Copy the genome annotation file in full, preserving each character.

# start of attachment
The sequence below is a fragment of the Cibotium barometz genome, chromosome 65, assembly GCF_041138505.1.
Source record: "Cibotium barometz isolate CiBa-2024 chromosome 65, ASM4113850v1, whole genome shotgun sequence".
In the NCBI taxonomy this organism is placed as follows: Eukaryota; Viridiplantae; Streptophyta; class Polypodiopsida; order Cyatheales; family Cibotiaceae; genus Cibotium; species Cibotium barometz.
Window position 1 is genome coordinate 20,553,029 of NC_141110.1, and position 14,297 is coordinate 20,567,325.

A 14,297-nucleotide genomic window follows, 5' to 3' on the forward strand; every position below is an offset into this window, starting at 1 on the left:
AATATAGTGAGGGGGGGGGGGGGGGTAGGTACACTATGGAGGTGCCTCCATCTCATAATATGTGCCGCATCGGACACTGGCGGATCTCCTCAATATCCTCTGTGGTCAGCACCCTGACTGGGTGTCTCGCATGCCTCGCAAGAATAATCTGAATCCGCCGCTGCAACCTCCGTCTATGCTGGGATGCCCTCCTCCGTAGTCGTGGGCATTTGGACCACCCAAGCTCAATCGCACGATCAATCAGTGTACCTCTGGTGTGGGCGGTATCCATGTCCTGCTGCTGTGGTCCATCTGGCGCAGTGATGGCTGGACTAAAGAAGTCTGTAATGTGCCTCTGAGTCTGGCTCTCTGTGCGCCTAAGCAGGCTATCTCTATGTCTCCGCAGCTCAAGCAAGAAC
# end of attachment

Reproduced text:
The sequence below is a fragment of the Cibotium barometz genome, chromosome 65, assembly GCF_041138505.1.
Source record: "Cibotium barometz isolate CiBa-2024 chromosome 65, ASM4113850v1, whole genome shotgun sequence".
In the NCBI taxonomy this organism is placed as follows: Eukaryota; Viridiplantae; Streptophyta; class Polypodiopsida; order Cyatheales; family Cibotiaceae; genus Cibotium; species Cibotium barometz.
Window position 1 is genome coordinate 20,553,029 of NC_141110.1, and position 14,297 is coordinate 20,567,325.

A 14,297-nucleotide genomic window follows, 5' to 3' on the forward strand; every position below is an offset into this window, starting at 1 on the left:
AATATAGTGAGGGGGGGGGGGGGGGTAGGTACACTATGGAGGTGCCTCCATCTCATAATATGTGCCGCATCGGACACTGGCGGATCTCCTCAATATCCTCTGTGGTCAGCACCCTGACTGGGTGTCTCGCATGCCTCGCAAGAATAATCTGAATCCGCCGCTGCAACCTCCGTCTATGCTGGGATGCCCTCCTCCGTAGTCGTGGGCATTTGGACCACCCAAGCTCAATCGCACGATCAATCAGTGTACCTCTGGTGTGGGCGGTATCCATGTCCTGCTGCTGTGGTCCATCTGGCGCAGTGATGGCTGGACTAAAGAAGTCTGTAATGTGCCTCTGAGTCTGGCTCTCTGTGCGCCTAAGCAGGCTATCTCTATGTCTCCGCAGCTCAAGCAAGAAC